In general, an assessment of the peri-arrest patient closely resembles the primary survey in trauma, in particular in terms of the "find the bleeding, fix the bleeding" approach to immediately lifethreatening problems. As one progresses from airway to breathing to circulation, one addressess the immediately lifethreatening issues first, and only then moves on with the survey.

Beyond rehearsing this stereotypical approach to assessment, in the CICM fellowship exam the candidates are frequently asked to generate a list of reasons as to why a person has suddenly arrested. The scenarios are usually fairly straightforward, and require little deviation from the 4 Hs and 4 Ts.

Previous such questions included the following:

  • Question 5 from the second paper of 2016 (cardiac tamponade)
  • Question 15 from the first paper of 2011 (cardiac tamponade)
  • Question 8.1 from the second paper of 2010 (PEA: list 5 causes)
  • Question 18.1 from the first paper of 2010 (arrest in general: list 5 causes)
  • Question 18.2 from the first paper of 2010 (investigations to discriminate among the 4Hs and 4Ts)
  • Question 1b from the first paper of 2003 (causes of arrest during intubation)
  • Question 1a from the second paper of 2002 (peri-arrest; initial management)
  • Question 1b from the second paper of 2002 (peri-arrest; initial investigations)
  • Question 2a from the first paper of 2000 (peri-arrest; initial management)
  • Question 2b from the first paper of 2000 (peri-arrest;  initial investigations)

Causes of cardiac arrest

For the majority of situations, being able to reason in terms of Hs and Ts is enough. These are the reversible causes. To repeat them again:

  • Hypoxia 
  • Hypovolemia 
  • Hyper/hypokalemia 
  • Hyper/hypothermia 
  • Tension pneumothorax 
  • Tamponade 
  • Toxins 
  • Thrombus 

According to an audit of in-hospital cardiac arrest by Bergum et al (2015), in 66% of cases the cause of cardiac arrest is determined correctly by the rescuers. In the majority of cases (60%) cardiac problems were to blame; in a minority (20%) hypoxia was to blame. The other Hs and Ts among them covered only 20% of the cardiac arrest spectrum. It is therefore safe to bet on a cardiac aetiology. One might expect all these cardiac causes to have generated a preponderance of VF/VT, but in fact almost half (48%) of the arrests were PEA, and shockable rhythms represented only 27%.

A stereotyped approach to the peri-arrest patient

This approach is extracted from the ARC ALS II course manual, of which I have the 2011 copy. There was no specific section which might have been of greatest use for answering the peri-arrest scenario questions. "Chapter 3:  Recognition of the Deteriorating Patient and Prevention of Cardiorespiratory Arrest" (page 11) was probably the most helpful. From this section, the following generic approach was synthesised. As in trauma, the problems are addressed as they are discovered, without moving on with the survey.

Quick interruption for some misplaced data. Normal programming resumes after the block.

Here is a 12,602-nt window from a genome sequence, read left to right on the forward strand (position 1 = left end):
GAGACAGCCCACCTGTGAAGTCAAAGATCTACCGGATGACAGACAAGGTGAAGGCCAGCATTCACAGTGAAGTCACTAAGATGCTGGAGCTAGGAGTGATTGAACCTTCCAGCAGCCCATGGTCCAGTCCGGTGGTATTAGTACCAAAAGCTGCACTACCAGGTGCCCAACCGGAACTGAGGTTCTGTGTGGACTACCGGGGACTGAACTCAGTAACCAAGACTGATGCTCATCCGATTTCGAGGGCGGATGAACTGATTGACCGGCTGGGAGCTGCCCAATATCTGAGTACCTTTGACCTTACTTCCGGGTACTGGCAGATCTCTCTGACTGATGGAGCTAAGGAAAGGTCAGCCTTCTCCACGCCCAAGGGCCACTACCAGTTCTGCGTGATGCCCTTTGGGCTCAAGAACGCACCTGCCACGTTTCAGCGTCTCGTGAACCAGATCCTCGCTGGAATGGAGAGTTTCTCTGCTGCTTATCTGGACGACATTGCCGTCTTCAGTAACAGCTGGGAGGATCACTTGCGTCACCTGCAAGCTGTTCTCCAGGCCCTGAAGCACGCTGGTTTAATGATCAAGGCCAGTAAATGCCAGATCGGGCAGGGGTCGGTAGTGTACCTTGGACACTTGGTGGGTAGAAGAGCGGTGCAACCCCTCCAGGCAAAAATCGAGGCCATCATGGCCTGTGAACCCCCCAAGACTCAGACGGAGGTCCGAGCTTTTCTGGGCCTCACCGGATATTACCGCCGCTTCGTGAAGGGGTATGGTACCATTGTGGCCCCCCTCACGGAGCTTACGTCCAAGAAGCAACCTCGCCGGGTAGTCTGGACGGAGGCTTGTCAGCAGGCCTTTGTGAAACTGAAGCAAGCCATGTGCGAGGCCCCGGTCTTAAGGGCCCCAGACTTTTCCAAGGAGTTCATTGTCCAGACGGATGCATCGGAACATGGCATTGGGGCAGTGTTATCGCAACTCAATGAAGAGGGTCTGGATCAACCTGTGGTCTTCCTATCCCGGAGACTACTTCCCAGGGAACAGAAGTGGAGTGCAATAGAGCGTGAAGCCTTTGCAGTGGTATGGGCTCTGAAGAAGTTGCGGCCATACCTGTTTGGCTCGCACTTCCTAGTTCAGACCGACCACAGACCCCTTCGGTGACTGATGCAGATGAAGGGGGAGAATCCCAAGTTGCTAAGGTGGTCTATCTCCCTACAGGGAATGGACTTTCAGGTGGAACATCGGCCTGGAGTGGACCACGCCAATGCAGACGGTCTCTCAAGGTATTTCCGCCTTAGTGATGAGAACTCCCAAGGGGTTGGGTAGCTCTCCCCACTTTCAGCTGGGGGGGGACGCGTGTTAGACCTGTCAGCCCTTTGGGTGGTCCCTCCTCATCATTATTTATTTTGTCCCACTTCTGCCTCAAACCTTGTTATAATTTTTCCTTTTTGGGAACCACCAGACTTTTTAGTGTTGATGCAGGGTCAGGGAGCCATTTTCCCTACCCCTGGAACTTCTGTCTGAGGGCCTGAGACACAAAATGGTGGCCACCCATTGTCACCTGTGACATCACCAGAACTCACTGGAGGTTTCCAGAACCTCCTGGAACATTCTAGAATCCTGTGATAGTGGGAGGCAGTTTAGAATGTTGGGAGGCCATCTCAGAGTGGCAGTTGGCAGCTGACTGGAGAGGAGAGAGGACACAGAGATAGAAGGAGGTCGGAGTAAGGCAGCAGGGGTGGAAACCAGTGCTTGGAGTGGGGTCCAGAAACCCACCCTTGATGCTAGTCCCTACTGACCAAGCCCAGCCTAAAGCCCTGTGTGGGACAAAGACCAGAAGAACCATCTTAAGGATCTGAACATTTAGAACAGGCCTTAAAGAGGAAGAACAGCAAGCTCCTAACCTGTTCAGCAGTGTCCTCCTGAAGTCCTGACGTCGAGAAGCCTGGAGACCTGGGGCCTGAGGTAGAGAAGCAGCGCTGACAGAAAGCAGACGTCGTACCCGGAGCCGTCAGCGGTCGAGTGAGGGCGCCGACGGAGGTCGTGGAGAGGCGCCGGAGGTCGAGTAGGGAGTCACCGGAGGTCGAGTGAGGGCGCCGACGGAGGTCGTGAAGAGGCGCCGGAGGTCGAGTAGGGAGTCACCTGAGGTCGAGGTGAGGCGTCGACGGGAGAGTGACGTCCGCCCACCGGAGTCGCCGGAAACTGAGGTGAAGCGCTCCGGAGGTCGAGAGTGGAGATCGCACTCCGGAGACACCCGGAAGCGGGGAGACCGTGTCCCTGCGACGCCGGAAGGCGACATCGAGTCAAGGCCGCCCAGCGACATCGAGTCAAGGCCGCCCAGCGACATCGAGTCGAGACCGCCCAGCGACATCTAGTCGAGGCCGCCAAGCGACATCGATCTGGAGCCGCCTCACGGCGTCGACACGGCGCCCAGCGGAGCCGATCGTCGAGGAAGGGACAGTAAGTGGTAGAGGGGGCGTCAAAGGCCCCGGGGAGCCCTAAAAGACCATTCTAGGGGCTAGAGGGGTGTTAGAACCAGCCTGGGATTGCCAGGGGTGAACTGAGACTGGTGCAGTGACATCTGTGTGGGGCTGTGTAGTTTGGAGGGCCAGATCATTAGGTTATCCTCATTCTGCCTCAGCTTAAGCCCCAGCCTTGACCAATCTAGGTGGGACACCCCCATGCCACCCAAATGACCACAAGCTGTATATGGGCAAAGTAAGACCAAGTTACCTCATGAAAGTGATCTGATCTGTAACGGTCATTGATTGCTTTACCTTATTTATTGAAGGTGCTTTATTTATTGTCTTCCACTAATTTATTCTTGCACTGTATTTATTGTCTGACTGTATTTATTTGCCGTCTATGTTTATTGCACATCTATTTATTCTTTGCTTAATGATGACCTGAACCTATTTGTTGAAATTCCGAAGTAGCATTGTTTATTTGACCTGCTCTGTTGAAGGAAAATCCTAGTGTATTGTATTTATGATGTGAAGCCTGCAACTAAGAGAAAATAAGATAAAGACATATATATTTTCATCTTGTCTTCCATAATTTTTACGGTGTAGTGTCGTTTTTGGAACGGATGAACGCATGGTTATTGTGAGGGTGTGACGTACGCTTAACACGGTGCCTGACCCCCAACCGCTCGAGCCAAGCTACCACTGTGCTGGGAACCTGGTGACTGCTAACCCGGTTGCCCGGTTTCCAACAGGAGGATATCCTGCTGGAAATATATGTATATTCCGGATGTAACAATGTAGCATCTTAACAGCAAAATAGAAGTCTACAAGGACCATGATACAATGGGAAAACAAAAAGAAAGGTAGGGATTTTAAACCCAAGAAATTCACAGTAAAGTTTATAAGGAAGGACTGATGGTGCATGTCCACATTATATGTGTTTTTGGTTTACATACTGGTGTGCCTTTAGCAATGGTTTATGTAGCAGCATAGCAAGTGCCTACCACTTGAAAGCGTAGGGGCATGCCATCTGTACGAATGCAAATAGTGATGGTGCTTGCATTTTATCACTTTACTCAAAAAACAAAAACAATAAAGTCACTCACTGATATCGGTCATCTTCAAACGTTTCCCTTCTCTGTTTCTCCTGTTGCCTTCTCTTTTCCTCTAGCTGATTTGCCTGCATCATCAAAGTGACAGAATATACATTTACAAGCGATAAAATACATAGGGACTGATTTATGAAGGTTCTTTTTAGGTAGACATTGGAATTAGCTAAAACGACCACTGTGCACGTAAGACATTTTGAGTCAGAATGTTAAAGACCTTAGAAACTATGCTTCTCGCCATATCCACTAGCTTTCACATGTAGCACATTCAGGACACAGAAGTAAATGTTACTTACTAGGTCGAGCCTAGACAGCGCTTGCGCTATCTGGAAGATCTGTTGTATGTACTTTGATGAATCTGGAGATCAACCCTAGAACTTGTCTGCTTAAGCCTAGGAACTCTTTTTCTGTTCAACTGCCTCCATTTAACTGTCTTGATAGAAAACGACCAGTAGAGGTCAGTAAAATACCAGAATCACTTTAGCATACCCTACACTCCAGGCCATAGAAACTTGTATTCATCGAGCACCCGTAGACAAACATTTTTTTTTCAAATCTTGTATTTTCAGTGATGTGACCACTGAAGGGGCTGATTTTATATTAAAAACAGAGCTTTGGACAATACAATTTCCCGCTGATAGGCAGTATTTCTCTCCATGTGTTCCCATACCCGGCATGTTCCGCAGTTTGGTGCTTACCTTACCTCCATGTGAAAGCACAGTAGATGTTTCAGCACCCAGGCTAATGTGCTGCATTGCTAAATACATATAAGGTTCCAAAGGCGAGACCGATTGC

1) Ensure personal safety

2) Perform a basic peri-arrest primary survey

  • Immediate assessment to diagnose cardiac arrest
    • Are they awake?
    • If they appear unconscious, shake them and ask "Are you alright?"
    • If they are unresponsive, look listen and feel for respiratory effort.
    • If the patient is unconscious, unresponsive, and is not breathing, call for help and start CPR.
      Otherwise, move on with the structured approach to prevent cardiac arrest
  • Airway:
    • Assess patency: best done by interrogating the patient. If he provides coherent answers to your questions, his ABCs are unlikely to be desperately compromised. If he does not, one should secure his airway - initially usig unsophisticated techniques (jaw thrush, chin lift), progressing through airway adjuncts to intubation as needed.
    • Look for presence of vomit or foreign body
    • Prepare to progress to intubation
  • Breathing
    • Observe respiratory rate
    • maintain oxygenationintially with high flow oxygen via tight-fitting reservoir mask. A high flow nonrebreather mask not only delivers around 75% FiO2, it also allows one to assess respiratory function by observing the expiratory fogging of the clear plastic, and one can hook up an end-tidal capnometer to it to detect expired CO2.
    • progress to bag-mask ventilation if respiratory arrest occurs
    • Auscultate the chest, percuss it, palpate for surgical emphysema
    • Investigate with ABG and urgent CXR
    • Specific differentials to consider before moving on with the survey:
      • Massive PE (distended neck veins, cyanosis, tachycardia and hypotension)
      • Acute severe asthma (silent hyperexpanded chest, the hint of wheeze)
      • Tension pneumothorax (unequal air entry, deviated trachea, hyper-resonant chest)
      • Massive haemothorax or effusion (unequal air entry, deviated trachea, dull percussion note over the hemithorax)